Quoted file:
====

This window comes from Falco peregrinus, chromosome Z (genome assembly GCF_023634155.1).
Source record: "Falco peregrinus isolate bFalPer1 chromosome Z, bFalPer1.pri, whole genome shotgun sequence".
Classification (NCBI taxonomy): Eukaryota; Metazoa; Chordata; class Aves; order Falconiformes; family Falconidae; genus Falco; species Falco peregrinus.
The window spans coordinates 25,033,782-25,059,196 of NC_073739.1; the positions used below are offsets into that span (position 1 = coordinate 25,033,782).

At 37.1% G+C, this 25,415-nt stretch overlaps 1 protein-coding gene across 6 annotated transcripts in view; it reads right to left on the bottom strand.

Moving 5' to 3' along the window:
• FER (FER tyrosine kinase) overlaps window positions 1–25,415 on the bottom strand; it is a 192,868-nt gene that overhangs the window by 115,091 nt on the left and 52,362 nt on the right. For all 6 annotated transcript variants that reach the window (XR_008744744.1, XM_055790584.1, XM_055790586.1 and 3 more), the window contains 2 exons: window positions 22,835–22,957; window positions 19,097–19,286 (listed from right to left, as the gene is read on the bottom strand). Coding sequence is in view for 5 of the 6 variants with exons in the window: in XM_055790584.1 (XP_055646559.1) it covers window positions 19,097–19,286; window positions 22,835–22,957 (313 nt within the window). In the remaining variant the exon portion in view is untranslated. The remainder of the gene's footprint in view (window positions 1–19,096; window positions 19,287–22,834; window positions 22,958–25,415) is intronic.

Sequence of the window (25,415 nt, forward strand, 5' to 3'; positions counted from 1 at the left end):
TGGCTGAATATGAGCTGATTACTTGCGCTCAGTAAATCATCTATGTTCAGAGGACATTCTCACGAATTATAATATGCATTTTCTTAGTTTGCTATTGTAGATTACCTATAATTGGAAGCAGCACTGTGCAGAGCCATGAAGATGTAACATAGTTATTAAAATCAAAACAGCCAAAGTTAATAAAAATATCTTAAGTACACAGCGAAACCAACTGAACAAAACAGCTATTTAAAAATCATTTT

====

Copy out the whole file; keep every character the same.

This window comes from Falco peregrinus, chromosome Z (genome assembly GCF_023634155.1).
Source record: "Falco peregrinus isolate bFalPer1 chromosome Z, bFalPer1.pri, whole genome shotgun sequence".
Classification (NCBI taxonomy): Eukaryota; Metazoa; Chordata; class Aves; order Falconiformes; family Falconidae; genus Falco; species Falco peregrinus.
The window spans coordinates 25,033,782-25,059,196 of NC_073739.1; the positions used below are offsets into that span (position 1 = coordinate 25,033,782).

At 37.1% G+C, this 25,415-nt stretch overlaps 1 protein-coding gene across 6 annotated transcripts in view; it reads right to left on the bottom strand.

Moving 5' to 3' along the window:
• FER (FER tyrosine kinase) overlaps window positions 1–25,415 on the bottom strand; it is a 192,868-nt gene that overhangs the window by 115,091 nt on the left and 52,362 nt on the right. For all 6 annotated transcript variants that reach the window (XR_008744744.1, XM_055790584.1, XM_055790586.1 and 3 more), the window contains 2 exons: window positions 22,835–22,957; window positions 19,097–19,286 (listed from right to left, as the gene is read on the bottom strand). Coding sequence is in view for 5 of the 6 variants with exons in the window: in XM_055790584.1 (XP_055646559.1) it covers window positions 19,097–19,286; window positions 22,835–22,957 (313 nt within the window). In the remaining variant the exon portion in view is untranslated. The remainder of the gene's footprint in view (window positions 1–19,096; window positions 19,287–22,834; window positions 22,958–25,415) is intronic.

Sequence of the window (25,415 nt, forward strand, 5' to 3'; positions counted from 1 at the left end):
TGGCTGAATATGAGCTGATTACTTGCGCTCAGTAAATCATCTATGTTCAGAGGACATTCTCACGAATTATAATATGCATTTTCTTAGTTTGCTATTGTAGATTACCTATAATTGGAAGCAGCACTGTGCAGAGCCATGAAGATGTAACATAGTTATTAAAATCAAAACAGCCAAAGTTAATAAAAATATCTTAAGTACACAGCGAAACCAACTGAACAAAACAGCTATTTAAAAATCATTTT